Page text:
How Valuable is a Dislike?
Have you ever seen a post on Facebook which provoked a strong reaction, but you didn’t feel comfortable using the like button to express how you felt about it?
Well, the good news is, Mark Zuckerberg has you covered. Or he will do very soon.
Facebook have announced that they have begun testing the introduction of a “dislike button”, of sorts, to the platform and are close to including it for use in selected user profiles. Mark Zuckerberg was cautious about what exactly the test would mean, saying this at a recent public Q&A session:
People have asked about the dislike button for many years, and probably hundreds of people have asked about this, and today is a special day because today is the day that I actually get to say we are working on it, and are very close to shipping a test of it.
We don’t want to turn Facebook into a forum where people are voting up or down on people’s posts. That doesn’t seem like the kind of community we want to create: You don’t want to go through the process of sharing some moment that was important to you in your day and have someone “downvote” it.
If you are sharing something that is sad … then it may not feel comfortable to like that post
What is most interesting for advertisers, however, is how this could impact campaign strategy if it were to be implemented on the platform permanently. Would the ability to target people based on their “dislikes” be made available to advertisers?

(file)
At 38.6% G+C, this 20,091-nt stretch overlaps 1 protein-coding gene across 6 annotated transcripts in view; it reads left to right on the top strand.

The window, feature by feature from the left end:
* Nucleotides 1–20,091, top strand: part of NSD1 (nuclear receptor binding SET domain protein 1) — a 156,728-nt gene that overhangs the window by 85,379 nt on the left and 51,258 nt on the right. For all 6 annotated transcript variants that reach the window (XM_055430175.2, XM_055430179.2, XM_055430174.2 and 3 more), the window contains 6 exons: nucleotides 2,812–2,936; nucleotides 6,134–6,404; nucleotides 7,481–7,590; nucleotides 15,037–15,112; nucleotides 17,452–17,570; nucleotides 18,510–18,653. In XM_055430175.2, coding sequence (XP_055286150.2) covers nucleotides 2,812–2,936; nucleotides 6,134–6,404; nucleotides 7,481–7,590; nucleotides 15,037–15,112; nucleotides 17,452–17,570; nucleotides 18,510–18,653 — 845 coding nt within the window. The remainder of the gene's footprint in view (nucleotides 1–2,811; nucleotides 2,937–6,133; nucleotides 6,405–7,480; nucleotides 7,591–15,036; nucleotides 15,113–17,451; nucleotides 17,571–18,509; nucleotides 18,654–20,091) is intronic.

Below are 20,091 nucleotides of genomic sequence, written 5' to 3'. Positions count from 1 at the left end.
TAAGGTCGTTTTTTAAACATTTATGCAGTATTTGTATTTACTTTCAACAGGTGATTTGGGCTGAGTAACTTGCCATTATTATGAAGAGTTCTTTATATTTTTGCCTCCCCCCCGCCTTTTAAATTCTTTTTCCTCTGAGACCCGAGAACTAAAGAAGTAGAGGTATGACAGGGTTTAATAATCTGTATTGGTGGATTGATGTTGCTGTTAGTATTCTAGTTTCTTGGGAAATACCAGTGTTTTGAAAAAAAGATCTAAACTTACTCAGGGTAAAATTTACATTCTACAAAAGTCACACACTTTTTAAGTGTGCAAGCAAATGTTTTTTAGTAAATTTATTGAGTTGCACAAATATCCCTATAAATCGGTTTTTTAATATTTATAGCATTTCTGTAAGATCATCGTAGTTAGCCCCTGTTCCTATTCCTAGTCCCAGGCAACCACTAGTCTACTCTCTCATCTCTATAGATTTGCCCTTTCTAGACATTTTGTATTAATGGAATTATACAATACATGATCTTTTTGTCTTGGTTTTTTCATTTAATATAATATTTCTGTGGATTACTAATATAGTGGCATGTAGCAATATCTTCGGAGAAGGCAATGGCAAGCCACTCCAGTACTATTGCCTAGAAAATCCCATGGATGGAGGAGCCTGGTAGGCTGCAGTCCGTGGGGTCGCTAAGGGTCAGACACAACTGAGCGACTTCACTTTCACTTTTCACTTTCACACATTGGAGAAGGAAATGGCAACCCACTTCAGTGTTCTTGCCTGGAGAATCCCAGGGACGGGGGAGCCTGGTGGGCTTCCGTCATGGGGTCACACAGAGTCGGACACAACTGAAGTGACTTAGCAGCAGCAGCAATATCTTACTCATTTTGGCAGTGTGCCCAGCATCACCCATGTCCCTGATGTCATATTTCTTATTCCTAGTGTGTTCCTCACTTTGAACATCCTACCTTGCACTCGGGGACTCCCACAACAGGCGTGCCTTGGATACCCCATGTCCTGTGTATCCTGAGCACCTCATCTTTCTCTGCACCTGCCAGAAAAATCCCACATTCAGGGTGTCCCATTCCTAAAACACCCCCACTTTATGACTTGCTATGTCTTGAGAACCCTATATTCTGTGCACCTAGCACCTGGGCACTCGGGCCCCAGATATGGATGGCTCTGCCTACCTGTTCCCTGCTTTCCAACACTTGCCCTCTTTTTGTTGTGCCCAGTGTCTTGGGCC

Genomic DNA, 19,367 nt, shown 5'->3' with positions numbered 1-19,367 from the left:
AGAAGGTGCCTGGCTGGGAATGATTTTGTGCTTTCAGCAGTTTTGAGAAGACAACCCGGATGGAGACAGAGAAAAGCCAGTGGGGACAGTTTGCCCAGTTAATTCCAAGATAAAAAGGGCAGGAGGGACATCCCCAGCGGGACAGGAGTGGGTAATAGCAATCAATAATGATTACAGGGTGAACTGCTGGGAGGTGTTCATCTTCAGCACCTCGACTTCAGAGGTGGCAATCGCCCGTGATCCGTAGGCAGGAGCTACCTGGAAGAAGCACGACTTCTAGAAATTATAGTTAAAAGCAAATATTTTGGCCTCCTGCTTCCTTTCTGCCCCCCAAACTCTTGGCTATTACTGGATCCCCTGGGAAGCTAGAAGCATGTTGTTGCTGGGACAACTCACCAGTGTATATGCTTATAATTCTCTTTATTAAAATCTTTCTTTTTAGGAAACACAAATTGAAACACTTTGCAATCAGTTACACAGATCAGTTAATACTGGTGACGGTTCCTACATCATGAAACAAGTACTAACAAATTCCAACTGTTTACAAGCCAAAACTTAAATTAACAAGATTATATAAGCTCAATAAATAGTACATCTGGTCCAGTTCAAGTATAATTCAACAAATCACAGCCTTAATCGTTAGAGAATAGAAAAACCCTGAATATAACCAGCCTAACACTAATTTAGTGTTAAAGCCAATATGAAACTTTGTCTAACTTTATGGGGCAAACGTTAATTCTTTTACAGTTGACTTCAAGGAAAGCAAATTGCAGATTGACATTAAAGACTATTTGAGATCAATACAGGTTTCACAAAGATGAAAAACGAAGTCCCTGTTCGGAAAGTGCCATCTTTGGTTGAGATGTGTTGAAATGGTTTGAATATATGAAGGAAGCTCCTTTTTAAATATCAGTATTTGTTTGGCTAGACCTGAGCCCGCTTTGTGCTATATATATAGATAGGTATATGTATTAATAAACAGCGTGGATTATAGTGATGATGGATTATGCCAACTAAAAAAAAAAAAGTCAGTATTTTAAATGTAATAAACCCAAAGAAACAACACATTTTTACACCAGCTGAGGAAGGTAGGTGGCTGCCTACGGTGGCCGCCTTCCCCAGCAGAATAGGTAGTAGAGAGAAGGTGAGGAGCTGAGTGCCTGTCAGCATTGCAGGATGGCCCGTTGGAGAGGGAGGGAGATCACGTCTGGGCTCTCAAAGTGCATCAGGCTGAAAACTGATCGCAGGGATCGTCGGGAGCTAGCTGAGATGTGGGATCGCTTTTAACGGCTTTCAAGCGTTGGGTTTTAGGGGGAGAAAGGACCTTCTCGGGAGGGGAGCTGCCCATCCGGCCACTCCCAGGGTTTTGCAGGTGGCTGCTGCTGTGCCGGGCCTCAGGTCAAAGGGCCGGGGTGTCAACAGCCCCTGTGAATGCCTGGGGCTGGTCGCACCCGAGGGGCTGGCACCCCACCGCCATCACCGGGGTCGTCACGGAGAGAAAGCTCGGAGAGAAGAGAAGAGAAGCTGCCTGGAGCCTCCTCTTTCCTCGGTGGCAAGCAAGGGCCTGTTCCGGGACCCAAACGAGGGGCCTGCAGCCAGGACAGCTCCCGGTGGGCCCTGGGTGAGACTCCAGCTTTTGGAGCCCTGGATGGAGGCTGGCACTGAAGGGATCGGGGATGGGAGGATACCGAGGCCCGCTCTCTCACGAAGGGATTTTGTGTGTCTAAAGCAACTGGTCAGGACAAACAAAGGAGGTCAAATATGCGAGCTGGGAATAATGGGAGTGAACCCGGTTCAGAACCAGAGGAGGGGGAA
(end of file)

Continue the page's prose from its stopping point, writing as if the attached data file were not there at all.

Another intriguing possibility is the dislike button leading to higher CTRs because people were empowered to express negative opinions on ads more easily, meaning the audiences themselves improving the targeting of marketers ads by eliminating mismatches between ad and user. This function is currently available to users of course, but as the image below shows, the process is not as streamlined as clicking a dislike button, so the interaction rates would probably be very different if this was to be introduced for promoted posts.
A dislike button could also be factored into a CPM ad pricing strategy, where users who disliked a post were not included from the CPM charge, in a similar way to what Google does with YouTube True View advertising.
For organic Facebook campaigns too, the dislike button could provide a valuable way to judge audience reactions, on top of usual likes/comments/shares metrics. Until the format is properly unveiled, and how it will fit into the promoted post system is discussed, then this is all speculation of course, especially as Mark Zuckerberg has not yet confirmed if the dislike button will be applied to promoted posts or organic posts only. However, it certainly raises some interesting ideas about what is next to come for advertising on Facebook.
Do you have any thoughts or wish lists for how a dislike button on Facebook could be used for marketing purposes? Drop our social media team a line to discuss them or let us all know in the comments section below!